Hed Jet 5 Express Clinchers
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Tested April 7, 2013
Hed Jet 5 Express
I was in the market to replace my 9-year old Hed Alps wheelset which feature a structural carbon fairing that is 50mm tall. The front wheel was out of true and when my mechanic tried to true it, the first nipple he tried shattered. He advised that it might be a good time to get a new wheelset.
Though I am six feet tall and approximately 155 pounds, unfortunately, my upper body resembles a T-rex more than Hulk Hogan. To this end, I am very "sensitive" to cross winds and I prefer to stick to a rim around 50mm versus anything taller. I was really tempted by the 45mm Zipp 303 which I enjoyed reviewing but the MSRP of $2725 was more money than I wanted to spend. Additionally, the Zipp 303 and 404s are carbon clinchers and, though the Zipps had excellent braking while I tested them, I was still a bit worried about braking on long descents with carbon clinchers as there are still many reports of carbon clincher wheel failures under extreme braking. Ever since having two kids, I've become pretty conservative while descending as a whole, and, as a result I tend to ride the brakes, so this is a real concern for me. A wheel with more traditional and proven aluminum braking surface was more to my liking.
So what wheelset to buy? I had narrowed the choice to clinchers with alloy braking surfaces and rim heights around 50mm.
Mavic has some really intriguing Carbones, including the SLR, SLE, and SL. However, they have a narrow rim profile and, according to a friend of mine, are very susceptible to cross winds. The SLE and SLR also have their proprietary Exalith treatment which requires special brake pads--an inconvenience if you want to swap the wheels among bikes. The Carbone SL looked interesting with its uncoated aluminum rims but they seemed very heavy. I was also interested in the new Shimano C50 clinchers, which also have an alloy brake track, but they, too, are somewhat heavy and expensive and are reported to be very sensitive to cross winds. Finally, Zipp re-released a derivative of their old rim design with an alloy brake track called the 60, but they are very heavy at 1820 grams for the set.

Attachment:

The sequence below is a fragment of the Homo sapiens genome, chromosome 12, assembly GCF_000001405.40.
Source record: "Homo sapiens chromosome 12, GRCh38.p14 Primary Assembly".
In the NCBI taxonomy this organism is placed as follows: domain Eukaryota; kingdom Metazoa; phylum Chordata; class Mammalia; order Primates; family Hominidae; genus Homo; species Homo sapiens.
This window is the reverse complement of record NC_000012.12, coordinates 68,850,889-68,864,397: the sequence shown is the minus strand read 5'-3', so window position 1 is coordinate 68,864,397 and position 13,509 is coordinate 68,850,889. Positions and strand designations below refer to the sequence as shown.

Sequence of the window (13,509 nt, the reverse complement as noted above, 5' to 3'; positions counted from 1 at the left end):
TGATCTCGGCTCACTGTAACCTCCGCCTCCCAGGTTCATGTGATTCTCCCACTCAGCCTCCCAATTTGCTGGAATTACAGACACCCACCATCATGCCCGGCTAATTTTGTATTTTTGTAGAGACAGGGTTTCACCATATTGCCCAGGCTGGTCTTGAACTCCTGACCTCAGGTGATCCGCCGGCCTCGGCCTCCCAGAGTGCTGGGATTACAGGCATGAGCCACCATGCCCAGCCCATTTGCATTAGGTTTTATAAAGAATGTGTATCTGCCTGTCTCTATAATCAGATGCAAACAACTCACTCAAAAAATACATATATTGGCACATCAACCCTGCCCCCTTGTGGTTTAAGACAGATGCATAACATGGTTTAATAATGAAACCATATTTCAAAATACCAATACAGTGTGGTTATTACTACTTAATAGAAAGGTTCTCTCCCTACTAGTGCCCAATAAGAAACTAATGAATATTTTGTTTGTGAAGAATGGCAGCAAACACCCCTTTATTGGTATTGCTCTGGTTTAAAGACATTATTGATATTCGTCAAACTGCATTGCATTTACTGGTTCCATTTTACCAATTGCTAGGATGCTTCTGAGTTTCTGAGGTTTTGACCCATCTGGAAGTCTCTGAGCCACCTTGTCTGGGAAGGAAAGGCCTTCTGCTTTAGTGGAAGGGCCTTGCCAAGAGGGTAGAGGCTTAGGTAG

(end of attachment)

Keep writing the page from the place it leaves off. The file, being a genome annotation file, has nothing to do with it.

So I returned to Hed and found the Jet 50 "Express".
The Jet 50 features a 23mm wide rim which is meant to be optimized with 23mm wide tires. They call it "C2" technology that, according to Hed, does the following:
"Aerodynamically, the narrow 19mm rim and a 23mm tire created a light bulb shaped profile. Needless to say, this is just not very efficient and leads to increased wind drag. Steve simply invented a solution and Hed's C2 technology was born. C2 technology has its maximum effect on clincher tires by solving the problem of the tires requiring extreme pressure to keep them from flopping over the rim during a turn. This high pressure also leads to deficiencies in cornering performance and comfort. By making the rim edge wider, C2 allows the tire to flow almost perfectly into the rim shape, ushering in a revolutionary step forward in aerodynamic performance. Although, the benefits of C2 design go even further. The wider tire mount also creates a larger contact patch with the road which distributes load better and lowers speed-sapping rolling resistance. All said, C2 technology improves aerodynamics, increases the road/tire contact patch for better cornering grip, decreases rolling resistance, and allows the wheel to be more comfortably ridden at a lower tire pressure. "